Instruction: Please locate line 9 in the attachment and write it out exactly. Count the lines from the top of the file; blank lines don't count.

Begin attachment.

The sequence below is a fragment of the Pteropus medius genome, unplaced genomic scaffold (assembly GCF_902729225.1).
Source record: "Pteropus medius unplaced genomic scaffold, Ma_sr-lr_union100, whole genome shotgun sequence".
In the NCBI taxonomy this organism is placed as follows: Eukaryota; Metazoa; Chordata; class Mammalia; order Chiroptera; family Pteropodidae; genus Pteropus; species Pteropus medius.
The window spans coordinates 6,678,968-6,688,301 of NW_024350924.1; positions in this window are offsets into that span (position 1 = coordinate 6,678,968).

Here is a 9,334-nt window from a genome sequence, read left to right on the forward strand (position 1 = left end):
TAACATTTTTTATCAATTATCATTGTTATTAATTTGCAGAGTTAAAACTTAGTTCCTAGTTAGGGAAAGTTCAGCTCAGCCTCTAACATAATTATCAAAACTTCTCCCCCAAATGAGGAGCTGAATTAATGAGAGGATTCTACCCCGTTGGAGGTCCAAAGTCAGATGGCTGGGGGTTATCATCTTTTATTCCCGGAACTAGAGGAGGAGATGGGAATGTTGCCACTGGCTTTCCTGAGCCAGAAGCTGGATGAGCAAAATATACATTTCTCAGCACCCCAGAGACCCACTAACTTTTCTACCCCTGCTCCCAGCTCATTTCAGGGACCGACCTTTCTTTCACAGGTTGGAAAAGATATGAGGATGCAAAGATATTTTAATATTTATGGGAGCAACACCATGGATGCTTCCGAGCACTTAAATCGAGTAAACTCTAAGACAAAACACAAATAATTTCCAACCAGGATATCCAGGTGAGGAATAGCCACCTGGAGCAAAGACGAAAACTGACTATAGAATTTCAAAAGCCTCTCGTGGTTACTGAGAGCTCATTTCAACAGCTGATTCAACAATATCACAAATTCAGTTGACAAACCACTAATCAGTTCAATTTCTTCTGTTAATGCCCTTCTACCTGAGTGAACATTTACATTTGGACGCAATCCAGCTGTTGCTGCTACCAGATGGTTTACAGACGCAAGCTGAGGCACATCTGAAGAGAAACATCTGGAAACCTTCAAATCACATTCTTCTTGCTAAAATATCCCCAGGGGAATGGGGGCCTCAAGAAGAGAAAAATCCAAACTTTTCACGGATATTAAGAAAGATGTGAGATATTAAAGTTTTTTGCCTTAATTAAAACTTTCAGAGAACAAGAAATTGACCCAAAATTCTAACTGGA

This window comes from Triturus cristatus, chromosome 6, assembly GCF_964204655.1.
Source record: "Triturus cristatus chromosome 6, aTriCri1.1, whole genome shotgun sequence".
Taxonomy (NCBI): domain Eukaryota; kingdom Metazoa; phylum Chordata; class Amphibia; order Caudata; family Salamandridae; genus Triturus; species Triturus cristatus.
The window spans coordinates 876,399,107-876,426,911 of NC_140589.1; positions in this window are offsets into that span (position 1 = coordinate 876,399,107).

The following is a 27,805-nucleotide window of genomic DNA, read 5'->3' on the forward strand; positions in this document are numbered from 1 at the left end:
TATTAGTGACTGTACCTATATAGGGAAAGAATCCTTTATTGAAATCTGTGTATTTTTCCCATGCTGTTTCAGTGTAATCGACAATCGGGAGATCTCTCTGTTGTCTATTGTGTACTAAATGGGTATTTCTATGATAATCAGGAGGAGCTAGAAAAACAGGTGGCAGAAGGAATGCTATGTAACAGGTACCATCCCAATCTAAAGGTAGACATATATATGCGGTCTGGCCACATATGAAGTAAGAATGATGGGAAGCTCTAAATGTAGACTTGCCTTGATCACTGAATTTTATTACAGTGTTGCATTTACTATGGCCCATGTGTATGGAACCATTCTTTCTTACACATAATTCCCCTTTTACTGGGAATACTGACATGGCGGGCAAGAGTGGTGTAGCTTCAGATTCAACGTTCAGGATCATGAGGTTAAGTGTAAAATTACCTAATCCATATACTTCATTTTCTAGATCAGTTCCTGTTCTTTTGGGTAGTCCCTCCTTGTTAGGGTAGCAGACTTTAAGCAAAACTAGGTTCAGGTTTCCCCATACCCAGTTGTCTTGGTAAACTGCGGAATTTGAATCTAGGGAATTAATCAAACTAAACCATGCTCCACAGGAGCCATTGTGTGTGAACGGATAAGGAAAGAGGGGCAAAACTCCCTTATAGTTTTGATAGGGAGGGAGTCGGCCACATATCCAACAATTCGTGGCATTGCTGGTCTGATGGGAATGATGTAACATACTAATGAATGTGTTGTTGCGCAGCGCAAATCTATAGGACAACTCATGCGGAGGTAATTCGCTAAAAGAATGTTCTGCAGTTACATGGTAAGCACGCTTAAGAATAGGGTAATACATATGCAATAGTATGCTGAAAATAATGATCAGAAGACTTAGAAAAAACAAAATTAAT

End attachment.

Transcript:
Taxonomy (NCBI): domain Eukaryota; kingdom Metazoa; phylum Chordata; class Amphibia; order Caudata; family Salamandridae; genus Triturus; species Triturus cristatus.